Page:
Bow Tie Loyalists are a Special Breed
Photo from www.daviddonahue.com
Even if you can’t ever envision wearing one yourself, you’ve got to admire a man who boldly steps out in public sporting a bow tie. New York Times writer Warren St. John has been widely quoted as referring to “bow tie devotees” as the “Who’s Who of rugged individualists.” Think Theodore Roosevelt, Charlie Chaplin, Winston Churchill and every actor who’s ever played the world-class spy James Bond.
While most people associate a bow tie with formal events, such as weddings, galas, and proms, it takes a special kind of man to wear it well in an everyday setting. This time-tested accessory makes a bold fashion statement and is guaranteed to turn heads. Not everyone can stand up to such close scrutiny. To truly pull it off, the wearer has to be cool, collected and confident. A bow tie says to the world “I know who I am and I like what I see.” If you are ever in doubt as to who in the room has the unwavering nerve and audacity necessary to lead, follow the guy in a bow tie.
Photos from www.Boston.com. Left Fred Astaire, book cover, author J. Epstein. Center Winston Churchill, The New York Times., Right Frank Sinatra, AP Photo/Bill Koustron file.
The experts at Bow Tie Aficionado tell us that the bow tie dates back to 17th century Croatia, where mercenaries used scarves, known as cravats, to keep their shirt collars closed. Later adopted by French aristocrats, cravats became popular and eventually evolved into the neckwear we know today. Boston.com examined the bow tie’s more recent rise to fame in a piece that focused largely on the 20th century. Legendary dancer and actor Fred Astaire famously wore bow ties throughout his career, which started on Broadway in 1917. Comedian Groucho Marx followed suit a few years later when he launched his own illustrious career in the 20s. Bow ties reached the height of their popularity, however, in the 1940s and 50s. Britain’s World War II leader Winston Churchill is the inspiration behind the Blenheim Bow Tie, a navy bow tie with white polka dots named for his birthplace. And Old Blue Eyes himself, Frank Sinatra, is credited with helping to make bow ties a mainstay of men’s formal wear during his decades-long journey into Hollywood and music stardom. In this heady postwar era of frivolity and fun, though, bow ties were not only the purview of gentlemen. The first service uniform ever to be patented was that of the Playboy Bunny, which consisted of a bow tie, cuffs, rabbit ears, and little else. And as all Disney and Dr. Seuss fans knew, you didn’t even have to be human to get in on the action. Donald Duck, Mickey Mouse and The Cat in the Hat never went anywhere without their distinctive, one-of-kind bow ties.
Every generation has had its torch bearers. In fact, there probably isn’t an American school kid alive who wouldn’t recognize Bill Nye, the Science Guy, and his signature bow tie, a nod to nerds everywhere. The folks at Bow Tie Aficionado are so confident in the bow tie’s continued appeal, they are predicting a prolonged resurgence of interest, pointing to a Bloomberg report that bow tie sales have been increasing “dramatically,” rising from 4% of 2012 US neckwear sales to 7% in 2013. This small, but conspicuous, fashion accessory even has its own holiday. August 28th has been officially designated as National Bow Tie Day in the United States.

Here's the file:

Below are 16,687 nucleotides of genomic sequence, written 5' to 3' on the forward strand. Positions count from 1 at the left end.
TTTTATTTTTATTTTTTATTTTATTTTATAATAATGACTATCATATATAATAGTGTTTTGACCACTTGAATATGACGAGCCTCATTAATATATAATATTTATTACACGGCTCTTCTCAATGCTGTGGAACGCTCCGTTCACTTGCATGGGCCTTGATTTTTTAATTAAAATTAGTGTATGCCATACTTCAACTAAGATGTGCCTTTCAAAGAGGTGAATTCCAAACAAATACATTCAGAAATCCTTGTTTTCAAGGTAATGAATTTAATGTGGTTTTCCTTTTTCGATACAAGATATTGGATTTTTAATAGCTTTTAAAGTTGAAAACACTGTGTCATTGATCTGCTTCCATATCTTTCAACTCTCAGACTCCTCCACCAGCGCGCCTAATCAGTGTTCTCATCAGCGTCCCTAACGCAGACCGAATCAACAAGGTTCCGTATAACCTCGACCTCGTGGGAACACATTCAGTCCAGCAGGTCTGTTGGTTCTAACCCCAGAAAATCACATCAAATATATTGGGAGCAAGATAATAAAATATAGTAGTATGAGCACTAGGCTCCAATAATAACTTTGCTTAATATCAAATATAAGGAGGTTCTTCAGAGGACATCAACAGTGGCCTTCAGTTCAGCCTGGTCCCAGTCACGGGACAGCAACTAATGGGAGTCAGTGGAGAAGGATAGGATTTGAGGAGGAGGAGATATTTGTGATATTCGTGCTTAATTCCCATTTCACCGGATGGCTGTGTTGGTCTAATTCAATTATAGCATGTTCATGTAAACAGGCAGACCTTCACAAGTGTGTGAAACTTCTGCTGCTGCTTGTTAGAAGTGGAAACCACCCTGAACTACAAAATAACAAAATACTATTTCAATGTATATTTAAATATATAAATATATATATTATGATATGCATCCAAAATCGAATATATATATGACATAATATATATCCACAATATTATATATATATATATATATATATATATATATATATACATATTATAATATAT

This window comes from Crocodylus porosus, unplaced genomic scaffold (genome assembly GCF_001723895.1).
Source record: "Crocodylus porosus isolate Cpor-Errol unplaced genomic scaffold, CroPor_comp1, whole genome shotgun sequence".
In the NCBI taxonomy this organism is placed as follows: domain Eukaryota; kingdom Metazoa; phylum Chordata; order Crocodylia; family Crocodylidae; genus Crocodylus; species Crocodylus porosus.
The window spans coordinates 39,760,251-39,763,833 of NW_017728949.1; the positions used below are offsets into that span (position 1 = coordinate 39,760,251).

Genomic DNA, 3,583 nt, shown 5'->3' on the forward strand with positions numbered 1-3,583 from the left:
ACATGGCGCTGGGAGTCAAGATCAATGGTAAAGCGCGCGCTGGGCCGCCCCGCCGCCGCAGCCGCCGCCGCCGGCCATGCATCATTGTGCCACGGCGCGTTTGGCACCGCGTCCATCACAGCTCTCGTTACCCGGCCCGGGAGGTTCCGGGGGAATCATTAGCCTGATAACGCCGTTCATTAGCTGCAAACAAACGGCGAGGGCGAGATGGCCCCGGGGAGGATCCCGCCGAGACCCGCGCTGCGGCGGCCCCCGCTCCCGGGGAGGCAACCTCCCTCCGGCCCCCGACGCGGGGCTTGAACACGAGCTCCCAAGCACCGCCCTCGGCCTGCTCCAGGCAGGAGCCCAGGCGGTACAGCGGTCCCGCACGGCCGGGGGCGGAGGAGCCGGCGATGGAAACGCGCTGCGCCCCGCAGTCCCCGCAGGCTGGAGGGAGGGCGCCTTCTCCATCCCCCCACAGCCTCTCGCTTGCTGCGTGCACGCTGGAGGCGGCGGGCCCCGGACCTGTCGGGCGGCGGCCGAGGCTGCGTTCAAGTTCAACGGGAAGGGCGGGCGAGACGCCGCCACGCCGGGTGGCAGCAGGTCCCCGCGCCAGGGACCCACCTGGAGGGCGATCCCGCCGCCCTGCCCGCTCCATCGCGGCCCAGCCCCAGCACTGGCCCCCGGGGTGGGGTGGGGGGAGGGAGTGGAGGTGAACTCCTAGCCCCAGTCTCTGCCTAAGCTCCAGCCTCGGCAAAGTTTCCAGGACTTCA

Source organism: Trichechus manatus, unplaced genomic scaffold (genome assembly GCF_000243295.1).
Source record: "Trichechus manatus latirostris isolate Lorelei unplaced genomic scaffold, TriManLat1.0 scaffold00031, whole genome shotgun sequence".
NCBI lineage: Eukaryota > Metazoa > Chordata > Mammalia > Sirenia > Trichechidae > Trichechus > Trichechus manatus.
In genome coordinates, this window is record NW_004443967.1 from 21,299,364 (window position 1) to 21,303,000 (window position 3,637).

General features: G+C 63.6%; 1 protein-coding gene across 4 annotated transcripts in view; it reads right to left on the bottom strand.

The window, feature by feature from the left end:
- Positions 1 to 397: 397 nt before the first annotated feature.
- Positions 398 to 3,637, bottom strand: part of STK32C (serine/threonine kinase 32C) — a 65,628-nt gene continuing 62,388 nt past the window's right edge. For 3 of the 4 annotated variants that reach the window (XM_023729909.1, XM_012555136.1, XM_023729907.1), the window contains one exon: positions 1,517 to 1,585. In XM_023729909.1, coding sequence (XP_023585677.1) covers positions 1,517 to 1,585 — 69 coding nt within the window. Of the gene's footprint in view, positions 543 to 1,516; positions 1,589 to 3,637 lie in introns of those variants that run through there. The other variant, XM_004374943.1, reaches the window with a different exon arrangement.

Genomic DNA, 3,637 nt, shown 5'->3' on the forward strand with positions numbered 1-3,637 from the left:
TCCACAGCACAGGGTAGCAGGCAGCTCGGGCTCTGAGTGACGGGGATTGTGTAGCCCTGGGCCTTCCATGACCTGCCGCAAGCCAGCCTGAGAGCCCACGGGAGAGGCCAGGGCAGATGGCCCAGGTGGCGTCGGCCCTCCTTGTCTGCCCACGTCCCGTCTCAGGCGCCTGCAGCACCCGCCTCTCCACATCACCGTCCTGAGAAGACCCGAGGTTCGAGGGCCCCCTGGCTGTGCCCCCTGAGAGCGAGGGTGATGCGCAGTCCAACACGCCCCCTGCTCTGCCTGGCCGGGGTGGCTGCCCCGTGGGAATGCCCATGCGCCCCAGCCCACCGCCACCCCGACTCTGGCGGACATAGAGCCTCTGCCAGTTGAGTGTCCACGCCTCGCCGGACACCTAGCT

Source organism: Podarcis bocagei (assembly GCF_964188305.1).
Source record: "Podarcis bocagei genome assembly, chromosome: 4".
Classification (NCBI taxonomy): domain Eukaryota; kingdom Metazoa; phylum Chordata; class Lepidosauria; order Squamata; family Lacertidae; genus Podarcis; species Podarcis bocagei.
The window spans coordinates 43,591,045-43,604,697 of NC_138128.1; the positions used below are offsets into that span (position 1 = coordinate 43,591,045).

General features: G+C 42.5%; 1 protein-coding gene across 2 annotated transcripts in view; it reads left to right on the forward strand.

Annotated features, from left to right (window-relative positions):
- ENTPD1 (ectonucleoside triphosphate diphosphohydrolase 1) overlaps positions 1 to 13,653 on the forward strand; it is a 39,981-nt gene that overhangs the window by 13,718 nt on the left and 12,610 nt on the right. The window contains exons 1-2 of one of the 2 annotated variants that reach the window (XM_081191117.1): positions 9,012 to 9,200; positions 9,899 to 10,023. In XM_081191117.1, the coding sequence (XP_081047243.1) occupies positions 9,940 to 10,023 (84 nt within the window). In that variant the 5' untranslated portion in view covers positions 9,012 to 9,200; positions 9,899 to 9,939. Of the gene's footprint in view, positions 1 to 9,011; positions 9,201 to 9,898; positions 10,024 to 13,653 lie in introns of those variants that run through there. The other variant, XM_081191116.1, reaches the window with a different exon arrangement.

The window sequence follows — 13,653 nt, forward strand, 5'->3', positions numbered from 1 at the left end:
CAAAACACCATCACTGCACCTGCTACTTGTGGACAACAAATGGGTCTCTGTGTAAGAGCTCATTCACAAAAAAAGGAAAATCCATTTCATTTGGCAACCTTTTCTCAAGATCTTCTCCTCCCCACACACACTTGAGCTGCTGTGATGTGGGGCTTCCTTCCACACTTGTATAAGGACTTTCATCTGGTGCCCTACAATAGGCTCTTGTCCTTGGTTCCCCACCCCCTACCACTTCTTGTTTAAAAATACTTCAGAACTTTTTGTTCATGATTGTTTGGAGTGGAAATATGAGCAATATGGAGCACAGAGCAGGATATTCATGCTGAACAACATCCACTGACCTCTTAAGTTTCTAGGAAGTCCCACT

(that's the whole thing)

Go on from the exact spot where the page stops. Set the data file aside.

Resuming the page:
If you are planning to join the show, there are a few things you should know first. Bow ties come in three basic styles: Batwing, Butterfly and Diamond Point. Batwing bow ties have the thinnest blades, measuring 1.5 to 2 inches across. This style is slightly less formal and works best for men with long, narrow faces. Butterfly blades are broader, measuring 2.5 and sometimes 3 inches across. Bow ties with blades measuring 2 to 2.5 inches across are well-proportioned for most men and ensure a balanced look. According to the fashion gurus, successfully wearing a bow tie with 3 inch blades requires a large stature, as well as a large ego. The spread of the bow or blade should also correspond to the style of the jacket being worn. Larger Butterfly bow ties work best when paired with wide lapels and/or double-breasted coats. Last, but not least, is the Diamond Point style. Instead of a curved edge, the outer edge of the blade comes to a point, giving the impression of two diamond shapes, one on either side of the knot.
In addition to size and shape, bow ties also vary by fabric and color. Most are made from silk, but cottons, wools, and velvets are also popular. And they come in an endless range of colors and patterns, including stripes, polka dots, and plaids.
For the novices out there, there are clip-on or pre-tied variations with adjustable neck straps for easy sizing and fit. However, those in the know caution that both these choices can come across as stiff, too perfect, and (ouch) adolescent. A true gentleman always ties his own bow tie. We’re told it is not a difficult skill to master. There are myriad self-help videos and tutorials easily accessible online. And if your bow is slightly off kilter or askew, don’t fret. It’s that sense of singularity and uniqueness that gives your appearance character. Best of all, at the end of the evening, you can untie your bow tie, let it hang loose on either side of your open collar, and swagger out – still looking dashing and debonair. Admittedly, wearing a bow tie is a risk. And it’s not one many men are willing to take. But win or lose, at least you’ll know you’re in good company.